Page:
Irish data protection authority fines Meta another 390€ Mio

It all started back in 2018 with the Cambridge Analytica scandal – since then, Facebook (now Meta) and European data protection activists have been arguing about how the GDPR should be applied to platforms. The Irish data protection supervisory authority has presented a decision: Meta, the operator of Facebook, Instagram and WhatsApp, may not use personal data for advertising without asking for consent.
The decision is a major blow to Meta’s business model in Europe.
With the entry into force of the GDPR 2018, Facebook had inserted a clause into its terms of use where personal advertising was part of the service to the user – a corresponding consent was therefore not necessary.
The Irish data protection supervisory authority DPC initially agreed with Meta, but changed its position after numerous other national data protection supervisory authorities within the EU objected.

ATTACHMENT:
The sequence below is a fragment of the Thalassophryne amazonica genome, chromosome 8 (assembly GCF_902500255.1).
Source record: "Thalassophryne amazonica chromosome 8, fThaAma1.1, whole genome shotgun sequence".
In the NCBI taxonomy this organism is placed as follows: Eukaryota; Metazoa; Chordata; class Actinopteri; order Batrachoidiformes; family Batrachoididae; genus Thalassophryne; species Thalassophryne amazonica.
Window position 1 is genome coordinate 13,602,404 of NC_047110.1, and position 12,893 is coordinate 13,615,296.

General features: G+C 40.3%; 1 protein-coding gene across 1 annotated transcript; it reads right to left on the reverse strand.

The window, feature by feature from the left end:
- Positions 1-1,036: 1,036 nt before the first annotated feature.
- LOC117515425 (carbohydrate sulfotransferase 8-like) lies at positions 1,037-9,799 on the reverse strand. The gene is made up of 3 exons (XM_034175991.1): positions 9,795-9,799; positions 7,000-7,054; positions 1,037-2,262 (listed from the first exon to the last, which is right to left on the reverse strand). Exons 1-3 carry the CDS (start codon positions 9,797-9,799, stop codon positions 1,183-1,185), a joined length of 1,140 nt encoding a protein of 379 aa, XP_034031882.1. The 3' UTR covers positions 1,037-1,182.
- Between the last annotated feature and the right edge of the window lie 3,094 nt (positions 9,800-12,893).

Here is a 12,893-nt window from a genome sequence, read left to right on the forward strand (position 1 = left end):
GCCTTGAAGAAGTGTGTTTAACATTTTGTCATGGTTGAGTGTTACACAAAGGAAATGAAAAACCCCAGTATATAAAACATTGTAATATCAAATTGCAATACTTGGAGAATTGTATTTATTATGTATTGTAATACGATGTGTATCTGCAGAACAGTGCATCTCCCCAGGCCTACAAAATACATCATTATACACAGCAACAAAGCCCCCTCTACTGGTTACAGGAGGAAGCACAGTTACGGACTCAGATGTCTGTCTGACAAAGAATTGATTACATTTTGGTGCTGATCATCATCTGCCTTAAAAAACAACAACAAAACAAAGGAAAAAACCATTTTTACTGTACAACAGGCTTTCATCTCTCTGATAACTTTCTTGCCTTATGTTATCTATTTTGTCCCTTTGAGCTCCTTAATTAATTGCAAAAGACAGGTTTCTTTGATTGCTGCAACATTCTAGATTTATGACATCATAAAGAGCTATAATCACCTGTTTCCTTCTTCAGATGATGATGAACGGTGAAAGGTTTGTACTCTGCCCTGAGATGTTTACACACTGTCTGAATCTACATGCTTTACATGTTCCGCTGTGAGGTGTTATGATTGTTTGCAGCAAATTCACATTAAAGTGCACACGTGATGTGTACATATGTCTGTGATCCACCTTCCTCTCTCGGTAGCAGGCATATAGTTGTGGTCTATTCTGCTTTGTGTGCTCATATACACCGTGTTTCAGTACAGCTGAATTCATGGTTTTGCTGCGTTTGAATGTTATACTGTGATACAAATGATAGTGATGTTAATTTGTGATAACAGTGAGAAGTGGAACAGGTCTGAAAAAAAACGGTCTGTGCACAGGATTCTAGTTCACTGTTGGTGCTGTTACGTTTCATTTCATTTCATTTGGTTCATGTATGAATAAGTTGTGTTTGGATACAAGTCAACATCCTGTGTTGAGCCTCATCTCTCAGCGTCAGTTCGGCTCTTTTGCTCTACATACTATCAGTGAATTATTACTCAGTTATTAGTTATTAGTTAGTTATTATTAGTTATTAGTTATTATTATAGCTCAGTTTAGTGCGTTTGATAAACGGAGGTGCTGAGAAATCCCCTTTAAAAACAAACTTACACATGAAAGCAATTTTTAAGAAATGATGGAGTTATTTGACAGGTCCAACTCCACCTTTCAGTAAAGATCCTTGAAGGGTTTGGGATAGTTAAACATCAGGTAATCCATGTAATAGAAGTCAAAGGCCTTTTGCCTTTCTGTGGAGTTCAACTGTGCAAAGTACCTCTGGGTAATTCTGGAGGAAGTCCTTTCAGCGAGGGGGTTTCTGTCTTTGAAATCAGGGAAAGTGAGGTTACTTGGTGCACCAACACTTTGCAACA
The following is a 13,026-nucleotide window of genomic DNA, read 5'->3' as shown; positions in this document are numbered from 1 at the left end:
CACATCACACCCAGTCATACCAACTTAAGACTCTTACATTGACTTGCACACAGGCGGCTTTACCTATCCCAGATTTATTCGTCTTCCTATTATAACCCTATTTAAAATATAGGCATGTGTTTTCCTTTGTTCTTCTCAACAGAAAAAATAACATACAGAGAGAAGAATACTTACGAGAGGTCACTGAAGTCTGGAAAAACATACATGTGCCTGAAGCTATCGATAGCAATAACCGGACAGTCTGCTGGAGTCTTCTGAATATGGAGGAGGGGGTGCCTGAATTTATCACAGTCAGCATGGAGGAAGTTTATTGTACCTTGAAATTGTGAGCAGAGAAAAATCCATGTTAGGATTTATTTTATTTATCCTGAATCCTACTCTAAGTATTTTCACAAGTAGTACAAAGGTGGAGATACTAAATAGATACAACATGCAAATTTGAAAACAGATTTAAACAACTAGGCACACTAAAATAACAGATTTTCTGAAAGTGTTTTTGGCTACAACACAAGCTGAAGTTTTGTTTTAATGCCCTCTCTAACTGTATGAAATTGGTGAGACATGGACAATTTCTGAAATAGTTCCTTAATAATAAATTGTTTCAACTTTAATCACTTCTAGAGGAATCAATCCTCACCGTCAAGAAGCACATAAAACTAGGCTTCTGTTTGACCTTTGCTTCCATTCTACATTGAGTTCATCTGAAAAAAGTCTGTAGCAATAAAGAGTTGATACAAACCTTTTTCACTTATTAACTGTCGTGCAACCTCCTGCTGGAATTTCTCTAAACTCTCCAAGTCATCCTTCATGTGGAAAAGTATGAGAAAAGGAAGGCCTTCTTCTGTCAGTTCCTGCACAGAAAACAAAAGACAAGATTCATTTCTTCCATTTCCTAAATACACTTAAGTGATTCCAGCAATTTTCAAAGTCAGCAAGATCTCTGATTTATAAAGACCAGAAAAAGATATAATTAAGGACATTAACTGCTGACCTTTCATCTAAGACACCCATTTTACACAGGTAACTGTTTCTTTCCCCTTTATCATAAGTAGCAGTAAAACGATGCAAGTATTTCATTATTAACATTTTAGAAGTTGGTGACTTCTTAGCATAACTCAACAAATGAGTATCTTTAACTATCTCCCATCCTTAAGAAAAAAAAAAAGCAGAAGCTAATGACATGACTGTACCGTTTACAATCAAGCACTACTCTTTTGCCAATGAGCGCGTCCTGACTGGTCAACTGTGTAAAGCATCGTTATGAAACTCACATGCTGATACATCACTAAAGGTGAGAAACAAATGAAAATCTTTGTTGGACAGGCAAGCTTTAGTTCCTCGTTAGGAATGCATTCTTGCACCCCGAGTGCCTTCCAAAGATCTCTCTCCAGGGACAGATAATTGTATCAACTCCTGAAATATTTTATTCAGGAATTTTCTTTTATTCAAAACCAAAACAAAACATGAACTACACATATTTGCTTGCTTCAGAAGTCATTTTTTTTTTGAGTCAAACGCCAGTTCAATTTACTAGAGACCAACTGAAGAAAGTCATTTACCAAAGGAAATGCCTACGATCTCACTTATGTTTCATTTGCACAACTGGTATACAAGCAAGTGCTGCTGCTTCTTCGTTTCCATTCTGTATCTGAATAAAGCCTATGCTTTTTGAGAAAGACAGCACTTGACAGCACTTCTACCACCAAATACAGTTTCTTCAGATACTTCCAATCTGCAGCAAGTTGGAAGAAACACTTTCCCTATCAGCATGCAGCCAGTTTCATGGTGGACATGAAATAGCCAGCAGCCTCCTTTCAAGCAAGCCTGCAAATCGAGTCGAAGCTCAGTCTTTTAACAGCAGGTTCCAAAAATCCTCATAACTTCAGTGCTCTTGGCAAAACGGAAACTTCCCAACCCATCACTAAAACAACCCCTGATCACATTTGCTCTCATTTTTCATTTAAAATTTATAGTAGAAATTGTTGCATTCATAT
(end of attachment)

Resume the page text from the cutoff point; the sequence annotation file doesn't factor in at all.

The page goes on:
The original decision has now been formally revised. The justification: Meta was pressuring its users to accept conditions in the terms of use that were disadvantageous to them, as otherwise the services would no longer be available to them.
The Irish authority is now requiring Meta to change its practices in processing user data within the next three months. This means, among other things, that Meta must obtain consent for personalised advertising and offer its users a “yes/no” option for personalised advertising.
In addition, a massive fine was imposed on Meta: 390€ million (210€ million of the fine would be for the violation of EU directives at Facebook, the remaining 180€ million for violations at Instagram).
Meta responded disappointed: “We firmly believe that our approach respects the General Data Protection Regulation,” the US company stated and announced that it would appeal.